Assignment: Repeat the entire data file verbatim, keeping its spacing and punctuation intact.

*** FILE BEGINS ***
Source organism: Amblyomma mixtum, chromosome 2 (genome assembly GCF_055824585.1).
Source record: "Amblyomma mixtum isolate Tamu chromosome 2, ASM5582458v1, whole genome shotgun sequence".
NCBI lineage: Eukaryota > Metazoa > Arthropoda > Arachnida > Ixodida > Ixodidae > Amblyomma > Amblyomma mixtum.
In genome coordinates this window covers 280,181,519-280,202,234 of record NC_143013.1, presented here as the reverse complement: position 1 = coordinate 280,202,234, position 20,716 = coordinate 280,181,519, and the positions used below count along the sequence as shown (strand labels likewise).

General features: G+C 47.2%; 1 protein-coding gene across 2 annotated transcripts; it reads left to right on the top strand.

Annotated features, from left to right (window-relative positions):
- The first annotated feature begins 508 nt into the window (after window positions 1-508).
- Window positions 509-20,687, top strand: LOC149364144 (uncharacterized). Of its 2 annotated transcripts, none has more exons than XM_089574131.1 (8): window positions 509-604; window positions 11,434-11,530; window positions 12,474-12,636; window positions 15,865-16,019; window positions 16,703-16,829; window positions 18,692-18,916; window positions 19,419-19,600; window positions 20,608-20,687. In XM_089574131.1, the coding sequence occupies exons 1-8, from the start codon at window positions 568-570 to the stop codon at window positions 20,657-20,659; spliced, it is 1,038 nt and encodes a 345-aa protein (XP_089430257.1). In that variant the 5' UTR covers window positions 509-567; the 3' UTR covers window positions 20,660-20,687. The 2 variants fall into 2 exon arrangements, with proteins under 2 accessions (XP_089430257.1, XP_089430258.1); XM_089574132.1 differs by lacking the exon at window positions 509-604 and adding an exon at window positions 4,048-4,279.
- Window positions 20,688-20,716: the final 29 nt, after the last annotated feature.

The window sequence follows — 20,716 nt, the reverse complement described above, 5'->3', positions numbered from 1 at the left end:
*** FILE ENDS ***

Source organism: Amblyomma mixtum, chromosome 2 (genome assembly GCF_055824585.1).
Source record: "Amblyomma mixtum isolate Tamu chromosome 2, ASM5582458v1, whole genome shotgun sequence".
NCBI lineage: Eukaryota > Metazoa > Arthropoda > Arachnida > Ixodida > Ixodidae > Amblyomma > Amblyomma mixtum.
In genome coordinates this window covers 280,181,519-280,202,234 of record NC_143013.1, presented here as the reverse complement: position 1 = coordinate 280,202,234, position 20,716 = coordinate 280,181,519, and the positions used below count along the sequence as shown (strand labels likewise).

General features: G+C 47.2%; 1 protein-coding gene across 2 annotated transcripts; it reads left to right on the top strand.

Annotated features, from left to right (window-relative positions):
- The first annotated feature begins 508 nt into the window (after window positions 1-508).
- Window positions 509-20,687, top strand: LOC149364144 (uncharacterized). Of its 2 annotated transcripts, none has more exons than XM_089574131.1 (8): window positions 509-604; window positions 11,434-11,530; window positions 12,474-12,636; window positions 15,865-16,019; window positions 16,703-16,829; window positions 18,692-18,916; window positions 19,419-19,600; window positions 20,608-20,687. In XM_089574131.1, the coding sequence occupies exons 1-8, from the start codon at window positions 568-570 to the stop codon at window positions 20,657-20,659; spliced, it is 1,038 nt and encodes a 345-aa protein (XP_089430257.1). In that variant the 5' UTR covers window positions 509-567; the 3' UTR covers window positions 20,660-20,687. The 2 variants fall into 2 exon arrangements, with proteins under 2 accessions (XP_089430257.1, XP_089430258.1); XM_089574132.1 differs by lacking the exon at window positions 509-604 and adding an exon at window positions 4,048-4,279.
- Window positions 20,688-20,716: the final 29 nt, after the last annotated feature.

The window sequence follows — 20,716 nt, the reverse complement described above, 5'->3', positions numbered from 1 at the left end: